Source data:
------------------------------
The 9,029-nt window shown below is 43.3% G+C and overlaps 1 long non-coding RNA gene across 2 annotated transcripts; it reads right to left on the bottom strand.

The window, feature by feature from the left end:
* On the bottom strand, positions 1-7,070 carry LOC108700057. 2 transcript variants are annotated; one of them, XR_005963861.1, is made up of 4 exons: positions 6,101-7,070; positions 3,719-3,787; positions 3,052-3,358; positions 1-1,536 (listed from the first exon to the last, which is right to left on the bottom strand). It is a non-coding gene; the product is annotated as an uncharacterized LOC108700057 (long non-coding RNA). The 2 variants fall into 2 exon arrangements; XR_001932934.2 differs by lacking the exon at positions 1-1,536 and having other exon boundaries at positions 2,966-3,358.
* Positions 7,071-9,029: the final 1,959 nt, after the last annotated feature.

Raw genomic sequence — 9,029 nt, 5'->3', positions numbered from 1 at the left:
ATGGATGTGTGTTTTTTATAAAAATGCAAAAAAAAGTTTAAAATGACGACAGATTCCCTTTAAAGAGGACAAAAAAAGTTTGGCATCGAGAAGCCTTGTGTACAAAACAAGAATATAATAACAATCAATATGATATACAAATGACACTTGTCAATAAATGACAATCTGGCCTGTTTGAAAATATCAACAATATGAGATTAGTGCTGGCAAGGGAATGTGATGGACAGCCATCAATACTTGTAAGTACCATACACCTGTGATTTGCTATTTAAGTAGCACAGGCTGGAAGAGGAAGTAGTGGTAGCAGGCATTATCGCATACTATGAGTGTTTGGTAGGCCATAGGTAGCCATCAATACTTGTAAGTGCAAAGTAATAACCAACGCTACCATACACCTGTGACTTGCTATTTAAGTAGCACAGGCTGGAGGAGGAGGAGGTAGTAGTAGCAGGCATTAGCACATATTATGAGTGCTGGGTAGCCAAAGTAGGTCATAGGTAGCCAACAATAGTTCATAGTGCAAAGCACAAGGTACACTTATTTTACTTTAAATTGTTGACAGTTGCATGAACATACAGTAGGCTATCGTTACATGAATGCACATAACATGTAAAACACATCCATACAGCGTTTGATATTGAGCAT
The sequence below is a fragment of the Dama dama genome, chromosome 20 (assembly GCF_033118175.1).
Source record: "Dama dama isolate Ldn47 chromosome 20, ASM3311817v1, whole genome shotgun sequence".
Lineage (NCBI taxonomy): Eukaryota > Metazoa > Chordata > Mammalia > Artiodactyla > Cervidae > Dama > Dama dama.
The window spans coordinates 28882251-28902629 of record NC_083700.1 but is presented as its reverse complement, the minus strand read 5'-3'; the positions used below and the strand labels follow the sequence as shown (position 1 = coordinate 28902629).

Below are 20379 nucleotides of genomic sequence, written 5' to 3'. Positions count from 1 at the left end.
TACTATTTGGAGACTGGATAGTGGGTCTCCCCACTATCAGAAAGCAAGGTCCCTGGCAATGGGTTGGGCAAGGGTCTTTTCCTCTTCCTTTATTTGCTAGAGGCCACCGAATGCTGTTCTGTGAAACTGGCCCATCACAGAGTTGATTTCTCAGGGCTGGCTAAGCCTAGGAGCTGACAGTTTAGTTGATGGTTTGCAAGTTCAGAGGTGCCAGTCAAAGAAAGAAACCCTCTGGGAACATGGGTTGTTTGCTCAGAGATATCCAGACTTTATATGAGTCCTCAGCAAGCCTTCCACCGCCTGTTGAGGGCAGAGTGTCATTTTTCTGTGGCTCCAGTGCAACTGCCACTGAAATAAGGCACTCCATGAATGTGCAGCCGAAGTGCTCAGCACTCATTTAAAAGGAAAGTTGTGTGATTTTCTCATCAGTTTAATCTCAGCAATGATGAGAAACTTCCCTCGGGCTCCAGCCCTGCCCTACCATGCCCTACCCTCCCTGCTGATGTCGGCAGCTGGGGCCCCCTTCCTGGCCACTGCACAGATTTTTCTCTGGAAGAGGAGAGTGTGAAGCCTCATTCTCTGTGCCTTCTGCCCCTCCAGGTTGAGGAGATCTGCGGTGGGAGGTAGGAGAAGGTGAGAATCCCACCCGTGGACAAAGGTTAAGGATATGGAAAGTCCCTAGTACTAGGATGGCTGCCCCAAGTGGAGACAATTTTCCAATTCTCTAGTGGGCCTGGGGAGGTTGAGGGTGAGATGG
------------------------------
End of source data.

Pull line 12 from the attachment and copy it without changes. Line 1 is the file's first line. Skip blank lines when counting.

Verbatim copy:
TACTATTTGGAGACTGGATAGTGGGTCTCCCCACTATCAGAAAGCAAGGTCCCTGGCAATGGGTTGGGCAAGGGTCTTTTCCTCTTCCTTTATTTGCTAGAGGCCACCGAATGCTGTTCTGTGAAACTGGCCCATCACAGAGTTGATTTCTCAGGGCTGGCTAAGCCTAGGAGCTGACAGTTTAGTTGATGGTTTGCAAGTTCAGAGGTGCCAGTCAAAGAAAGAAACCCTCTGGGAACATGGGTTGTTTGCTCAGAGATATCCAGACTTTATATGAGTCCTCAGCAAGCCTTCCACCGCCTGTTGAGGGCAGAGTGTCATTTTTCTGTGGCTCCAGTGCAACTGCCACTGAAATAAGGCACTCCATGAATGTGCAGCCGAAGTGCTCAGCACTCATTTAAAAGGAAAGTTGTGTGATTTTCTCATCAGTTTAATCTCAGCAATGATGAGAAACTTCCCTCGGGCTCCAGCCCTGCCCTACCATGCCCTACCCTCCCTGCTGATGTCGGCAGCTGGGGCCCCCTTCCTGGCCACTGCACAGATTTTTCTCTGGAAGAGGAGAGTGTGAAGCCTCATTCTCTGTGCCTTCTGCCCCTCCAGGTTGAGGAGATCTGCGGTGGGAGGTAGGAGAAGGTGAGAATCCCACCCGTGGACAAAGGTTAAGGATATGGAAAGTCCCTAGTACTAGGATGGCTGCCCCAAGTGGAGACAATTTTCCAATTCTCTAGTGGGCCTGGGGAGGTTGAGGGTGAGATGG